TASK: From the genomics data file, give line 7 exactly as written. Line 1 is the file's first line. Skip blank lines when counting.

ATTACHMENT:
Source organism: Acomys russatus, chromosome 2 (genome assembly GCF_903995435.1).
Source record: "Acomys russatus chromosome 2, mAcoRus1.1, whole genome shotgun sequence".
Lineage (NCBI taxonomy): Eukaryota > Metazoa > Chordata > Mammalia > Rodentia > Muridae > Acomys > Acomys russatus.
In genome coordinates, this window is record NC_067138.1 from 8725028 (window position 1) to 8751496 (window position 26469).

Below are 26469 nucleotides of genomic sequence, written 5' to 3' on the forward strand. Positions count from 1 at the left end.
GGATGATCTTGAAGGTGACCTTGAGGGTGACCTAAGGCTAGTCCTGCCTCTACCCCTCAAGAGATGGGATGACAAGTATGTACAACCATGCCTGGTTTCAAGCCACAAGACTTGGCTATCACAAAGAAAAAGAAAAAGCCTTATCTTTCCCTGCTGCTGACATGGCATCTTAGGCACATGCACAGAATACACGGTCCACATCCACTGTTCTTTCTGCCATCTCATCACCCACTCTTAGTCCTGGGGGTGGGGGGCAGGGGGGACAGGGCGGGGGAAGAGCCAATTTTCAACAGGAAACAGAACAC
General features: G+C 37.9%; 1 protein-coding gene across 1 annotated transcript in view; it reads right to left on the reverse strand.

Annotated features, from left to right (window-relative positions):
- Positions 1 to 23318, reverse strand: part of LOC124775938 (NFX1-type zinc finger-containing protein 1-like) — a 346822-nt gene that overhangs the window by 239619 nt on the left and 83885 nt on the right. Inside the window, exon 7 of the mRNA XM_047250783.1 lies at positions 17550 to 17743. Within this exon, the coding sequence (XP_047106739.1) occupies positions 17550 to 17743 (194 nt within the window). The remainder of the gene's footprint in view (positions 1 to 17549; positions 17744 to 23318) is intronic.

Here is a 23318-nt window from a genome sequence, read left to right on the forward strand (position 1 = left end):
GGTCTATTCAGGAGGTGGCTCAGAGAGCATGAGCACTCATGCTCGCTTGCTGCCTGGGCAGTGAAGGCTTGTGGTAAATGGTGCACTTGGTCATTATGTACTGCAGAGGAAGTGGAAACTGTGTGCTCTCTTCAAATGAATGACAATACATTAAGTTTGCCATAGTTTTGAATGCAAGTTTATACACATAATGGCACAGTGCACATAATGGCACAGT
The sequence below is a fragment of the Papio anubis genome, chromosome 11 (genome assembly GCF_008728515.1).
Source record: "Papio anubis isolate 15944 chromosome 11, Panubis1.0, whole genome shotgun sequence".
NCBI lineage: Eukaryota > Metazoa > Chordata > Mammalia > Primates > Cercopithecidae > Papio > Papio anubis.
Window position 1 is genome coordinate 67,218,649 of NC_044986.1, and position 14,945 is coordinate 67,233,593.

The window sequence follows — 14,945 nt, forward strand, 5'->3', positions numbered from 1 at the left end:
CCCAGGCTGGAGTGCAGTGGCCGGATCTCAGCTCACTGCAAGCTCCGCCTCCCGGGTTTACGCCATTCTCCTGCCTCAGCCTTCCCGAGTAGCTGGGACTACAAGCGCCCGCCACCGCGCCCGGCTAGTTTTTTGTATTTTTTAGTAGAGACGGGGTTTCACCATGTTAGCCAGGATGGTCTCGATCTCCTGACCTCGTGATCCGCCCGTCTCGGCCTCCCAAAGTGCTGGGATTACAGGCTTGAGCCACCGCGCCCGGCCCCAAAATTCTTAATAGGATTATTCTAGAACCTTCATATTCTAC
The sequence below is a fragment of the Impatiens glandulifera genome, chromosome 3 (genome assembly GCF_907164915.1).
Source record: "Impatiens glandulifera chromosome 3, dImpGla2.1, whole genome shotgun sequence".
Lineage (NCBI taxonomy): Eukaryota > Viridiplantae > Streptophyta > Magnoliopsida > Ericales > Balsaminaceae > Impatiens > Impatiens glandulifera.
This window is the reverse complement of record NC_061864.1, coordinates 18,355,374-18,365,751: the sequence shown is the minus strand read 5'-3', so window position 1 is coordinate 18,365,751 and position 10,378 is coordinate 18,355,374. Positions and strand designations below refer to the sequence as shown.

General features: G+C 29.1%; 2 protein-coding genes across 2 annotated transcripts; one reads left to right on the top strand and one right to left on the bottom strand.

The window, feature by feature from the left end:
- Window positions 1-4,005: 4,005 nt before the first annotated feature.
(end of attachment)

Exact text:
General features: G+C 37.9%; 1 protein-coding gene across 1 annotated transcript in view; it reads right to left on the reverse strand.